April 7, 2016 Writing  No comments

I currently find myself at the beginning of the 2nd revision of my current WIP. The 3rd draft.

It’s become clear to me throughout the writing process of this book and the last, that I have periods of intense work followed by periods of needing to be anywhere but at my computer.

I seesaw between one extreme and the other.

Literally, I go from being this book reading-writer-nerd who is more than content to live in my apartment and surround myself with worlds that are entirely fictional, to being convinced I need to go buy a farm out on 50 acres of land and be a homesteader.

Only to work that out of my system in a months time and return back towards equilibrium.

Regression towards the mean.

For months at a time, I’m consumed with my work. I get lost for hours, sometimes days, down the rabbit hole of plotting and character development and words on paper.

When I’m in the middle of writing or revising, it’s all I think about. The DVR gets full. The house falls into disrepair. Any random housekeeping to-do’s get shoved into the corner. Social contact with the outside world dwindles. Complete tunnel vision.

The only thing I routinely keep up with while I’m writing is exercising, and that’s because I need those breaks where nothing exists but the vibration of music and my body moving through space.

But then, when I’ve completed the next milestone, the next draft, and it’s time for a break (either self-imposed or because I have to wait for someone to get back to me), I have this complete one-eighty shift where I can’t even think about my work in progress. Where I just need to be active in the physical realm.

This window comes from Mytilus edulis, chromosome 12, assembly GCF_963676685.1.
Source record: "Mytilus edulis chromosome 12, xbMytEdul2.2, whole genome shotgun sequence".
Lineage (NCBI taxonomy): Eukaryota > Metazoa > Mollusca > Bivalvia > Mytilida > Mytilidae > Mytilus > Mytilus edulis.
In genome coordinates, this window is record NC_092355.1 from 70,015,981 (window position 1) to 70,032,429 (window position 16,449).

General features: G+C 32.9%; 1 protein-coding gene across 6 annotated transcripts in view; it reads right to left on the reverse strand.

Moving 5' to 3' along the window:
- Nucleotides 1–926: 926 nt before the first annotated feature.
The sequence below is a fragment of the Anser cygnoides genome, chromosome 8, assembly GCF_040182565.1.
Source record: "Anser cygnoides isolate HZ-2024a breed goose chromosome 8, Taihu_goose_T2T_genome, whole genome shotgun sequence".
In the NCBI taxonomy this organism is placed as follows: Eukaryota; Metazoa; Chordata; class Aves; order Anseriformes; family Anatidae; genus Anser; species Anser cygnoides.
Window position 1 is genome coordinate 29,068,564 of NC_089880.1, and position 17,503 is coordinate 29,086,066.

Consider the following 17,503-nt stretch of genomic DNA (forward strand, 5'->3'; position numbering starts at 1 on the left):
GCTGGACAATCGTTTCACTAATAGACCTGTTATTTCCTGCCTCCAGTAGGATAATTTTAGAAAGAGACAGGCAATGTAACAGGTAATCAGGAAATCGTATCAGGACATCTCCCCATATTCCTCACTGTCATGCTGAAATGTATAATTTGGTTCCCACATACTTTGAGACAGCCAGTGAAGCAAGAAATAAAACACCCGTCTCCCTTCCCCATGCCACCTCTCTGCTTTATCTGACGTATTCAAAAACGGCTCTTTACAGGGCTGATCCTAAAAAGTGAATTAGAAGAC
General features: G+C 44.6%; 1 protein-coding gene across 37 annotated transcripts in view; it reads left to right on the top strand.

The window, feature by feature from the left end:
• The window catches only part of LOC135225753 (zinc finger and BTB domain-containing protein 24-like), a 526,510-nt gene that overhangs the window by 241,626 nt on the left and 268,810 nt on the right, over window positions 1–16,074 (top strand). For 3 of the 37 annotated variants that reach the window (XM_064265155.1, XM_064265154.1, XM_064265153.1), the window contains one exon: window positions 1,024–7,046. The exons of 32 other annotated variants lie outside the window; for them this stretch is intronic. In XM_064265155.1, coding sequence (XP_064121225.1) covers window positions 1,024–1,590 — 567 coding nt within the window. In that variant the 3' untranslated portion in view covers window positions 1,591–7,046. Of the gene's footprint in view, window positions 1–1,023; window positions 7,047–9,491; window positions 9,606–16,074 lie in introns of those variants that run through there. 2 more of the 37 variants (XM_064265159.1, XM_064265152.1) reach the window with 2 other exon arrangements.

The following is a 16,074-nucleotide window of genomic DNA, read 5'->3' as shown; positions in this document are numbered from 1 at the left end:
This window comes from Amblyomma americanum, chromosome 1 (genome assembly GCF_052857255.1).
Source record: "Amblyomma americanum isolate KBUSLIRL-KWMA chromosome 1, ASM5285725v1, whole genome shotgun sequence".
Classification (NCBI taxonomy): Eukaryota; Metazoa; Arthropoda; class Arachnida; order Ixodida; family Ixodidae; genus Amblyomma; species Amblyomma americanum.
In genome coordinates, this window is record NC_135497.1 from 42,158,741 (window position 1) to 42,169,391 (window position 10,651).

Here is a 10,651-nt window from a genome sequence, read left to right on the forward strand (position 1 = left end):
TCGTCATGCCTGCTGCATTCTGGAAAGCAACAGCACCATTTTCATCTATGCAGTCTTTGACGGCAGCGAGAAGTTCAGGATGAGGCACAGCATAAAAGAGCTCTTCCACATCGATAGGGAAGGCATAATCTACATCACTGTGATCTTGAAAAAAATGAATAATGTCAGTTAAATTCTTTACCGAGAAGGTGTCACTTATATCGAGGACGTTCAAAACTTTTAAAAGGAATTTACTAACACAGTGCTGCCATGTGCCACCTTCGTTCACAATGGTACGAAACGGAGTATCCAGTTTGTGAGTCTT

I find myself wanting to can my own food and hang up all those pictures that are leaning against the wall, collecting dust on their frames. Feel compelled to deep clean my house. I want to grow a garden. I want to go on adventures in the woods. Go kayaking. Hang out with people. I want to be doing anything in the real world that has absolutely nothing to do with my imaginary world.

And then, after a while of indulging myself in those fantasies, I realize I live in an apartment for a reason, and that, maybe, I don’t actually want to raise chickens and live in the middle of nowhere. (Because I like things like food delivery services and having time to do things like read and binge on Netflix. Because I’m a #Millennial damnit and that’s what we do.)

It was like this for my last book. And it’s proving to be true for my current work. It tends to look something like three months on, one month off. (Not entirely true, it’s been all over the damn place but there have been some extenuating life circumstances.)

I don’t fight this. But I do wonder if maybe I could find a way to make it a little more sustainable.

Not that I haven’t tried. I’ve created schedules where my mornings are for writing, and my afternoons are for dealing with real world shit. There are days when this works. Sometimes my brain just isn’t working and after two hours I’m done and ready to walk away for the day.

But more often than not, once I start going and get sucked into my own world, it’s nearly impossible for me to resurface. Unless the real world is imposing itself on me via appointments and responsibilities others are holding me accountable for, etc. But if left to my own devices? Forget it. I’m gone, lost in a world of my own creation.

I wonder if maybe I could be more stern with myself—to avoid getting to the point of burn out and exhaustion. Get to a place where writing and the real world exist in a more sustainable way.

Something I plan to experiment with a little more with my next book.

Until then, I’ll be off, lost down the rabbit hole. Falling off balance.

Until next time, farewell & may your life never cease to be filled with wonder and curiosity.

Share Button

Leave a reply

You may use these HTML tags and attributes: <a href="" title=""> <abbr title=""> <acronym title=""> <b> <blockquote cite=""> <cite> <code> <del datetime=""> <em> <i> <q cite=""> <s> <strike> <strong>